18 6 Paul Howe Great Britain 1:51.22 q
19 7 Carlos Scanavino Uruguay 1:51.42
20 6 Alberto Bottini Switzerland 1:51.45
21 7 Tommy Werner Sweden 1:51.96
22 8 Iurie Başcatov Soviet Union 1:52.04
23 8 Cristiano Michelena Brazil 1:52.32
24 4 Patrick Dybiona Netherlands 1:52.67
25 4 Stéfan Voléry Switzerland 1:52.94
26 4 Rodrigo González Mexico 1:52.99
27 5 Michael Green Great Britain 1:53.03
28 5 Magnús Ólafsson Iceland 1:53.05
28 5 Daniel Serra Spain 1:53.05
30 5 Júlio César Rebolal Brazil 1:53.16
31 5 Jan Patuel Larsen Denmark 1:53.61
32 4 Ignacio Escamilla Mexico 1:53.63
33 5 Jean-Marie Arnould Belgium 1:53.73
34 5 Zoltán Szilágyi Hungary 1:53.75
35 7 Ludovic Depickère France 1:53.81
36 4 Salvador Vassallo Puerto Rico 1:53.82
37 8 Norbert Ágh Hungary 1:54.72
38 4 Yves Clausse Luxembourg 1:54.90
39 4 Xie Jun China 1:55.04
40 3 Rene Concepcion Philippines 1:55.58
41 3 Alexander Placheta Austria 1:56.11
42 4 Vaughan Smith Zimbabwe 1:56.13
43 2 David Lim Singapore 1:56.44
44 2 Joseph Eric Buhain Philippines 1:56.84
45 2 Kwon Sang-Won South Korea 1:56.88
46 2 Oon Jin Gee Singapore 1:57.28
47 3 Mostafa Amer Egypt 1:57.50
48 3 Richard Sam Bera Indonesia 1:57.60
49 3 Jon Sakovich Guam 1:57.72
50 3 Stephen Cullen Ireland 1:57.90
51 2 Arthur Li Kai Yien Hong Kong 1:58.10
52 3 Hakan Eskioğlu Turkey 1:58.45
53 3 Jeffrey Ong Malaysia 1:58.62
54 2 Kwon Soon-Kun South Korea 1:58.95
55 1 Wu Ming-Hsun Chinese Taipei 2:00.43
56 2 Tsang Yi Ming Hong Kong 2:01.02
57 2 Richard Gheel Ireland 2:01.73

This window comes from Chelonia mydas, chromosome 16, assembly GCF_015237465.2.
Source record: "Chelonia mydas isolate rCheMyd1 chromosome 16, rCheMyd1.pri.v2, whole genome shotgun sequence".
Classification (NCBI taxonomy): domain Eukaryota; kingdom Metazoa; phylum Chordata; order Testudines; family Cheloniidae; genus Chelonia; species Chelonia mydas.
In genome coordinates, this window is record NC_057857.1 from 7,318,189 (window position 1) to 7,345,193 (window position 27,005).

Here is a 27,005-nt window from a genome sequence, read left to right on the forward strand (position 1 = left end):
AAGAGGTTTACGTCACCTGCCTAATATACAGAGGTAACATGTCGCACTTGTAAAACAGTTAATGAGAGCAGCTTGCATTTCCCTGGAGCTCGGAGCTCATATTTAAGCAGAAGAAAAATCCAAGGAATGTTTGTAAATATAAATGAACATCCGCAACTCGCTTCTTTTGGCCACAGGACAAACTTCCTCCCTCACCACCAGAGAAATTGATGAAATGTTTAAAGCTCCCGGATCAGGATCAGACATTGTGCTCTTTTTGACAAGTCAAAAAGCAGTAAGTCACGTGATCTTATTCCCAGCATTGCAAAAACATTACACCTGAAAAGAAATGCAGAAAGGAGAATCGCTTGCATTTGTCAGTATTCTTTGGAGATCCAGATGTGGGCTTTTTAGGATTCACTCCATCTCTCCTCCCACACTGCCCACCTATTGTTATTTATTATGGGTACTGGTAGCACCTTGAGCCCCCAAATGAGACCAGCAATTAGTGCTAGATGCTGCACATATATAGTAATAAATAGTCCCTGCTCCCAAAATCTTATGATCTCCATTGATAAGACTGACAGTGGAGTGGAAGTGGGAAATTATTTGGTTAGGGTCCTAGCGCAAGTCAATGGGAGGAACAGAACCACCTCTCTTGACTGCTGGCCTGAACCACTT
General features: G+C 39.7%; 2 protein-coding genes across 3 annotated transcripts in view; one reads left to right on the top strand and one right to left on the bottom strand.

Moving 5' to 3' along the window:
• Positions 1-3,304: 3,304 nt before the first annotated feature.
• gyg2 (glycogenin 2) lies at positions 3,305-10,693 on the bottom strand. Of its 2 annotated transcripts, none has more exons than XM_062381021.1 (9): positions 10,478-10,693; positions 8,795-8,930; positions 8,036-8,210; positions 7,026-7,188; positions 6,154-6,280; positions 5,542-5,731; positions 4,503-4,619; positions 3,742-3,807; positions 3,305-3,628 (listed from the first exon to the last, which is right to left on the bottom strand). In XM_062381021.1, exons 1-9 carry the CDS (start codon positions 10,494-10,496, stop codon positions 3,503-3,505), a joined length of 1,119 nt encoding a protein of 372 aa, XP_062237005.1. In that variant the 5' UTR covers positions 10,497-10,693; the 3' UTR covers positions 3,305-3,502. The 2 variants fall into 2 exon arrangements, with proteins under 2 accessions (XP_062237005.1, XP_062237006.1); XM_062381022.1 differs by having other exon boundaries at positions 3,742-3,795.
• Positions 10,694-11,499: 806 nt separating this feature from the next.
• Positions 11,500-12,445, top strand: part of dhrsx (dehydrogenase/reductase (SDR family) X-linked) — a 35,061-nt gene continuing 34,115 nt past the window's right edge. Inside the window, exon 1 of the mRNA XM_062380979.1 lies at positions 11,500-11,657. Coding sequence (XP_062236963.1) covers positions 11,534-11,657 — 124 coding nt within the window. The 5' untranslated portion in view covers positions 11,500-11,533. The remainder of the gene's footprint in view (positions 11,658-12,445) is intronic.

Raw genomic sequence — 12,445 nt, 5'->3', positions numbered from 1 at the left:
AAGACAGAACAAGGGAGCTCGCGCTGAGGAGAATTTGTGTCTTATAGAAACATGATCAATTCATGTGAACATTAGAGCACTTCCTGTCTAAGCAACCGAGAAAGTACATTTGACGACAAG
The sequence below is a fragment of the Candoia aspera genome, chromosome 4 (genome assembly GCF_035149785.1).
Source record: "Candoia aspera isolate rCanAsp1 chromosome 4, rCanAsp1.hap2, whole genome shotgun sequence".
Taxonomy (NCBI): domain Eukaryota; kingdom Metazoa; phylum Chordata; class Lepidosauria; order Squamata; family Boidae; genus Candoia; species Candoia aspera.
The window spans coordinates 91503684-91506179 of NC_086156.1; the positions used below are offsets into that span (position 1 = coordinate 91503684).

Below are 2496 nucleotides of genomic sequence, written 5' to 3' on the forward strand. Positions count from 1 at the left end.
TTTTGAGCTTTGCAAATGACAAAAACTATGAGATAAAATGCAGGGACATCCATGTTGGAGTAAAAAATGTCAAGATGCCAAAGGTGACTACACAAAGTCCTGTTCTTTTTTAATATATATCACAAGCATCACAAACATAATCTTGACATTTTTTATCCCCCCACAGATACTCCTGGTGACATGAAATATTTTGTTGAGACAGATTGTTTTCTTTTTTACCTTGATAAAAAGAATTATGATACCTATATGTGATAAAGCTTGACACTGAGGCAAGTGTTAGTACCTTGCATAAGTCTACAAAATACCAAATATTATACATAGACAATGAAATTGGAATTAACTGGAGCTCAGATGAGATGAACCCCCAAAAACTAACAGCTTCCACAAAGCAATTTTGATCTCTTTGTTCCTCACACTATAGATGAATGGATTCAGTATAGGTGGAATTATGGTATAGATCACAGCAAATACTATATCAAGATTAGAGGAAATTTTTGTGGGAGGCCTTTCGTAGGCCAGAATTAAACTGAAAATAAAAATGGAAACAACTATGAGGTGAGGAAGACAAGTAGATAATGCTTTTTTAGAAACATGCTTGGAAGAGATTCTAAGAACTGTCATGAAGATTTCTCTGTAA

58 1 Hans Foerster Virgin Islands 2:01.94
59 1 Kristan Singleton Virgin Islands 2:06.45
60 1 Jason Chute Fiji 2:09.05
61 1 Mohamed Bin Abid United Arab Emirates 2:09.43
62 1 Ahmad Faraj United Arab Emirates 2:13.21
63 1 Émile Lahoud Lebanon 2:16.39

Finals[edit]

[5]

Final B[edit]

Rank Lane Name Nationality Time Notes
9 4 Roberto Gleria Italy 1:49.28
10 5 Thomas Flemming East Germany 1:50.18
11 2 Tom Stachewicz Australia 1:50.83
12 3 Alexei Kuznetsov Soviet Union 1:51.03
13 1 Franz Mortensen Denmark 1:51.44
14 6 Mariusz Podkościelny Poland 1:51.63
15 7 Shigeo Ogata Japan 1:51.89
16 8 Paul Howe Great Britain 1:51.99

Final A[edit]

Rank Lane Name Nationality Time Notes
1 6 Duncan Armstrong Australia 1:47.25 WR
2 8 Anders Holmertz Sweden 1:47.89
3 5 Matt Biondi United States 1:47.99 AM
4 4 Artur Wojdat Poland 1:48.40
5 3 Michael Groß West Germany 1:48.59
6 1 Steffen Zesner East Germany 1:48.77
7 2 Troy Dalbey United States 1:48.86
8 7 Thomas Fahrner West Germany 1:49.19

References[edit]

  1. ^ Neff, Craig (26 September 1988). "Her Golden Moment: Janet Evans made winning the U.S.'s first gold medal look easy". Sports Illustrated (CNN). Retrieved 19 August 2013. 
  2. ^ Robb, Sharon (19 September 1988). "Evans Earns First U.S. Gold But Biondi Must Settle For Bronze In 200-meter Freestyle". Sun-Sentinel. Retrieved 19 August 2013. 
  3. ^ a b Dodds, Tracey (19 September 1988). "The Seoul Games / Day 3 : Evans Wins First Gold, Sets American Record". Los Angeles Times. Retrieved 19 August 2013. 
  4. ^ "Seoul 2000: Swimming – Men's 200m Freestyle Heats" (PDF). Seoul 1988. LA84 Foundation. pp. 402–403. Retrieved 19 August 2013. 
  5. ^ "Seoul 2000: Swimming – Men's 200m Freestyle Finals" (PDF). Seoul 1988. LA84 Foundation. p. 403. Retrieved 19 August 2013. 

External links[edit]